Archive for the ‘Nebraska’ Tag



OMAHA, Nebraska | DMN —  An industrial accident Monday morning at a south-central Omaha plant sent 10 people to area hospitals, at least two of them with critical injuries. Additional plant workers remained trapped inside the International Nutrition plant just before noon. The exact number wasn’t immediately available. But initial reports indicated 12 to 15 were injured or trapped. Interim Fire Chief Bernard Kanger said later in the morning that 38 people were at work at the time of the accident. He said he couldn’t specify how many remained inside, or if the accident had claimed any lives. “It was a very dangerous situation and continues to be very dangerous,” he said.

Workers were being released from the scene of the accident around 1 p.m. Nate Lewis, 21, a production line worker said the building caved in from the third floor. He said the building went “pitch black” and he had to use his phone for light. Sprinklers drenched his clothes so he was wearing a borrowed T-shirt and blanket. Nate Lewis, 21, crawled his way out using his cellphone for light. He said coworkers had cuts and bruises.  Mary Brown hugged her son, Jake Wolfe, 25. “I just needed to see him,” she said. Mary Brown is reunited with her son, Jake. “I just needed to see him,” she Nebraska Task Force One has been activated by Nebraska Emergency Management.  They’re expected to arrive with search and rescue dogs at the site shortly.



OMAHA, Nebraska | DMN — The Omaha Police Officers Association in Nebraska has come under extreme criticism after it posted a video of an African-American toddler uttering profanities to use as an example of ‘the thug cycle’. The diapered child is seen in a phone camera video taken by two purported relatives who are swearing at each other and the child and teaching him to swear back. ‘… despite the fact that it is sickening, heartbreaking footage, we have an obligation to share it to continue to educate the law-abiding public about the terrible cycle of violence and thuggery that some young innocent children find themselves helplessly trapped in,’ said the post on their website.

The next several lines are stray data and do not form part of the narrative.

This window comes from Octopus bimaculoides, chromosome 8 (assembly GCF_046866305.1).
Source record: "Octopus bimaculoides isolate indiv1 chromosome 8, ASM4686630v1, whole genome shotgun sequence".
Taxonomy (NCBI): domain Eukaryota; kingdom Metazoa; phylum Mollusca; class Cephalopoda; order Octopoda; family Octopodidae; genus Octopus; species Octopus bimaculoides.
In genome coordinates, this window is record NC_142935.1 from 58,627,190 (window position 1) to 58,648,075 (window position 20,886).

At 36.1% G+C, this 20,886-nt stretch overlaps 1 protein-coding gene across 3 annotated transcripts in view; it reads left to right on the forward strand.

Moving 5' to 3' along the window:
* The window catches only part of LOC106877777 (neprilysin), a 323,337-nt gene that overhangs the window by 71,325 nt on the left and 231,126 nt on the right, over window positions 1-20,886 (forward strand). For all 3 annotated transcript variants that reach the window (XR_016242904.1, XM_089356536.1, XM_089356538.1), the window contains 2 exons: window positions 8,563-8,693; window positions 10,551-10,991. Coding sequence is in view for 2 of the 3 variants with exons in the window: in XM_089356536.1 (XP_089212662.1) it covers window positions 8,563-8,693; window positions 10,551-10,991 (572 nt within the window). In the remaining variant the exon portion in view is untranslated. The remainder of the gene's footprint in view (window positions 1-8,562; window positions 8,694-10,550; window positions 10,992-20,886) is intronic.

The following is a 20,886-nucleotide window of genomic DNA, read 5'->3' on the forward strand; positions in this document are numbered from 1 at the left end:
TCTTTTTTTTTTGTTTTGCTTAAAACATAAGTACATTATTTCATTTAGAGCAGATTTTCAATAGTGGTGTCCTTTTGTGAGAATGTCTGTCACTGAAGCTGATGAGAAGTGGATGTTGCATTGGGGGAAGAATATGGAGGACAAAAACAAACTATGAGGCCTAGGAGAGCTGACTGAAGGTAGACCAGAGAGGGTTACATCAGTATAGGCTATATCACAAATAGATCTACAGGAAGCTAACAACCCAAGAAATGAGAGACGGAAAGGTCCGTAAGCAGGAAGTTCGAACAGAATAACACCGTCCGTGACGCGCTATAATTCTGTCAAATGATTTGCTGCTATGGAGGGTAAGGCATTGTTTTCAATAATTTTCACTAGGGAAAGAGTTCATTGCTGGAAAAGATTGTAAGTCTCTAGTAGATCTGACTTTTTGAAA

The website states: ‘Now while we didn’t see anything in this video that is blatantly ‘illegal’, we sure did see a lot that is flat-out immoral and completely unhealthy for this little child from a healthy upbringing standpoint.’ The post tells the public that they are ‘literally watching “the cycle” of violence continue right in front of your eyes. A powerful cycle that must be broken if we ever hope to get a handle on violence in Omaha. A powerful cycle that the police alone cannot stop.’  The so-called ‘thug’ who posted the video of the toddler has lashed back in a comment on the police association’s Facebook page, which has not done him any favors as it’s laced with f-word bombs.


Union President John Wells, who is a sergeant in the Omaha Police Department, told Gawker that they use the term ‘thug’ as a ‘general term on our Facebook page’, but that it could be substituted by a variety of other terms including ‘abnormal, antisocial, criminal’. However, many people have taken to social media to criticize the move. One user, Joshua David, said on the union’s Facebook page: ‘As a union employee and member, I’m ashamed that this post exists. Not because of the video, but because of the racism. But hey, at least he’ll learn early that he’s nothing but an n-word to society.’

Defending their action of posting the video of the toddler and likening it to violence, Wells said that ‘a lot of these children end up dealing with law enforcement’.  ‘[But] I’m not saying that this kid won’t grow up to be a productive member of society.’ The post called the video’s creator, who is reportedly the toddler’s uncle, a ‘local thug’, but Wells said: ‘I don’t know that he’s a gangbanger… he mentions 29th Street, which is a local Bloods gang here’. He told that his association is different to the police department, which is why they have ‘a lot more latitude to be a little more edgy’ and that edginess is necessary to force a deeper conversation on the city’s crime problems.  Omaha is largely ethnically segregated, he says, and many residents dismiss crime by saying ‘it didn’t happen in my part of town, that’s not a problem’, he said.


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